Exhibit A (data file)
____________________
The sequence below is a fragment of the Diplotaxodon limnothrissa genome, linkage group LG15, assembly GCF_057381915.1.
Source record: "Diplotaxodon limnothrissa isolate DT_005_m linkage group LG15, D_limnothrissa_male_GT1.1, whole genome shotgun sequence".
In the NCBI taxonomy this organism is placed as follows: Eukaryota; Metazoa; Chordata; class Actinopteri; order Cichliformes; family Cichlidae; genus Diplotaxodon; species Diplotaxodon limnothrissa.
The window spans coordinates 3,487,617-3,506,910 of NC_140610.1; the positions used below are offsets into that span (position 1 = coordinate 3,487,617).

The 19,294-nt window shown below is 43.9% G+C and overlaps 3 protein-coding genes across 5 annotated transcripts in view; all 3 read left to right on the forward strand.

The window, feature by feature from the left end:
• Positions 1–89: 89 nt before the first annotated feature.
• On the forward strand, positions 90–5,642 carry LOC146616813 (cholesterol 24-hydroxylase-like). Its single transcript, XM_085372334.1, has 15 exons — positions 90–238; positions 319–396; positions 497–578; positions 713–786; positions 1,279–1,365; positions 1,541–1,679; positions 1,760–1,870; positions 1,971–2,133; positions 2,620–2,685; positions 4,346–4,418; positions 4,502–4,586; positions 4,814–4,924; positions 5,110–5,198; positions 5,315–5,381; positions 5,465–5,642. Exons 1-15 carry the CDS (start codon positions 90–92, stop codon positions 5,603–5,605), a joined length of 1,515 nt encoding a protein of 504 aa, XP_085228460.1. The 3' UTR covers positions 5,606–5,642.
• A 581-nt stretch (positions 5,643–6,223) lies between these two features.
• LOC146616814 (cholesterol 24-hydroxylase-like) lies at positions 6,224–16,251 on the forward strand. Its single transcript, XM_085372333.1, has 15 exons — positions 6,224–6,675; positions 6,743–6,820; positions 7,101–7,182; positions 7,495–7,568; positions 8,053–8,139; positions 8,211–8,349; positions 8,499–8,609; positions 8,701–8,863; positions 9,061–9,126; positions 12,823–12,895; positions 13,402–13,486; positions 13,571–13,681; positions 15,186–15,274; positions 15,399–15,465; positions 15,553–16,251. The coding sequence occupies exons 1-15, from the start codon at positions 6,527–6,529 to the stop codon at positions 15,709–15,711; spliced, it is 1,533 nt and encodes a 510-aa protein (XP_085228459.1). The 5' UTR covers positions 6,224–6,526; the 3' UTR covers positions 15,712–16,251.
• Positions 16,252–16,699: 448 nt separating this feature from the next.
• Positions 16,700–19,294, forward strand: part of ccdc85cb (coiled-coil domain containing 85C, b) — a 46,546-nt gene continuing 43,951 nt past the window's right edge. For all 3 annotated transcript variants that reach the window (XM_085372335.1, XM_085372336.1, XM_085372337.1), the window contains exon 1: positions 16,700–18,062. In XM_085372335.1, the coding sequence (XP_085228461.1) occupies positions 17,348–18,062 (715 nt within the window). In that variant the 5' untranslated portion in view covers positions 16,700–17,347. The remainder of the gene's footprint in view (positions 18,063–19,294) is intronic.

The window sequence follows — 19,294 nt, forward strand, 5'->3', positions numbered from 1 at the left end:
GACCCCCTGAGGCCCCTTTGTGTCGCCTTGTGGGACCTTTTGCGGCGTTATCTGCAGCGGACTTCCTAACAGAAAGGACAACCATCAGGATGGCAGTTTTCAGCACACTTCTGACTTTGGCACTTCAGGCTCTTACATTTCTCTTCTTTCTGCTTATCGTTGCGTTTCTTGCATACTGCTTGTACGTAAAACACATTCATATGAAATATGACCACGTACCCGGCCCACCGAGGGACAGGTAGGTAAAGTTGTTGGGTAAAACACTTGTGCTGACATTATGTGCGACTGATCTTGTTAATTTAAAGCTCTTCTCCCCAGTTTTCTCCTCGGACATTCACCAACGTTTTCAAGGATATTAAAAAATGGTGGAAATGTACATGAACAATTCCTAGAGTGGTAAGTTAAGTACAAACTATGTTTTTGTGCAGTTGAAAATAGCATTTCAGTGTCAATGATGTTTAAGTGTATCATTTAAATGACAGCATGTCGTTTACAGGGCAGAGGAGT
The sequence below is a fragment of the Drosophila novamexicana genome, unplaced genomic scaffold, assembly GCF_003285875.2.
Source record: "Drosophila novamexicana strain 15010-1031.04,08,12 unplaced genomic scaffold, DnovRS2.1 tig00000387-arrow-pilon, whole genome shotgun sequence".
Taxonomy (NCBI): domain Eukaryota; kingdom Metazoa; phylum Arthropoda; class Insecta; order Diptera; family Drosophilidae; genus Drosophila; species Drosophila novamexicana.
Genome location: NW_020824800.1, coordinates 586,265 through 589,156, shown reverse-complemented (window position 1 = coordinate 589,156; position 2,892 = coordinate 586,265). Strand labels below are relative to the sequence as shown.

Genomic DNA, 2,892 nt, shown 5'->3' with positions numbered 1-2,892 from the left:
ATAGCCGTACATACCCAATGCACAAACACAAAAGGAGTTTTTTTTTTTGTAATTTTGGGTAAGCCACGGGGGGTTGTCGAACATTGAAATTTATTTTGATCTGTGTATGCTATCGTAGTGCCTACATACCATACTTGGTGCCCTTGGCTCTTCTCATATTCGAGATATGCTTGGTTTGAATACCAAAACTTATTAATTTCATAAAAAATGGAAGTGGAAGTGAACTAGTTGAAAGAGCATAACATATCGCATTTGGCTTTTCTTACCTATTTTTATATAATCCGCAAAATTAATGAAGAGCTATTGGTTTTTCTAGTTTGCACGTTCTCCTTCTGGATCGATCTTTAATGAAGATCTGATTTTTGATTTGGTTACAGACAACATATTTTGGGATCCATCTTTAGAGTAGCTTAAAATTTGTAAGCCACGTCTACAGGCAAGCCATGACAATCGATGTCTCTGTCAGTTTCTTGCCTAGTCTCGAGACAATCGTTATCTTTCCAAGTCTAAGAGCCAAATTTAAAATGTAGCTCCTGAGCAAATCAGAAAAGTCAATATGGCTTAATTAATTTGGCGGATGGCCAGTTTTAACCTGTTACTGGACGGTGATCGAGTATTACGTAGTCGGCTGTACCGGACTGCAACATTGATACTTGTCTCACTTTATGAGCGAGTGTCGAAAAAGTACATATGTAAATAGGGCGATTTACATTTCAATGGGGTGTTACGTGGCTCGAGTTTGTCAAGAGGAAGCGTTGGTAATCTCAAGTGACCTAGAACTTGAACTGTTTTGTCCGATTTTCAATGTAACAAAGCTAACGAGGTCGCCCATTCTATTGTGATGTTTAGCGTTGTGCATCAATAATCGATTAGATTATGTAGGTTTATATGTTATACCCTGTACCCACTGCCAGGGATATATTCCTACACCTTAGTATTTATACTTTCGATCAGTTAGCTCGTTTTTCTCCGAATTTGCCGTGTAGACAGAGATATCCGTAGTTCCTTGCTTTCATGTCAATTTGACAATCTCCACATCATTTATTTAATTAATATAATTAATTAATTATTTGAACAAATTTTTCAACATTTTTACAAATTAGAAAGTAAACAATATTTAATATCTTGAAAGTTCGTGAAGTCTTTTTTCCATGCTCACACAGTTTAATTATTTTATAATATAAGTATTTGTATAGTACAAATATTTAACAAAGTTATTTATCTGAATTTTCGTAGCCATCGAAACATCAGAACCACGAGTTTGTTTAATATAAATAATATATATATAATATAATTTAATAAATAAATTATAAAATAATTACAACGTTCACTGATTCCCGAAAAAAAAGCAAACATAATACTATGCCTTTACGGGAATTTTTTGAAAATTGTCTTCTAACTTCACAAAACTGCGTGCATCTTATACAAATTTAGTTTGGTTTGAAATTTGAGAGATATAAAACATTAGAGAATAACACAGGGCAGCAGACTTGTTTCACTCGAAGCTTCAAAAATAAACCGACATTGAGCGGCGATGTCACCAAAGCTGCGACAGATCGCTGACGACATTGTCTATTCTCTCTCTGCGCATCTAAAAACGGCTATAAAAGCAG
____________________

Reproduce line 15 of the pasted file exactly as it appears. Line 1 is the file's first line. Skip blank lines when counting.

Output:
The sequence below is a fragment of the Drosophila novamexicana genome, unplaced genomic scaffold, assembly GCF_003285875.2.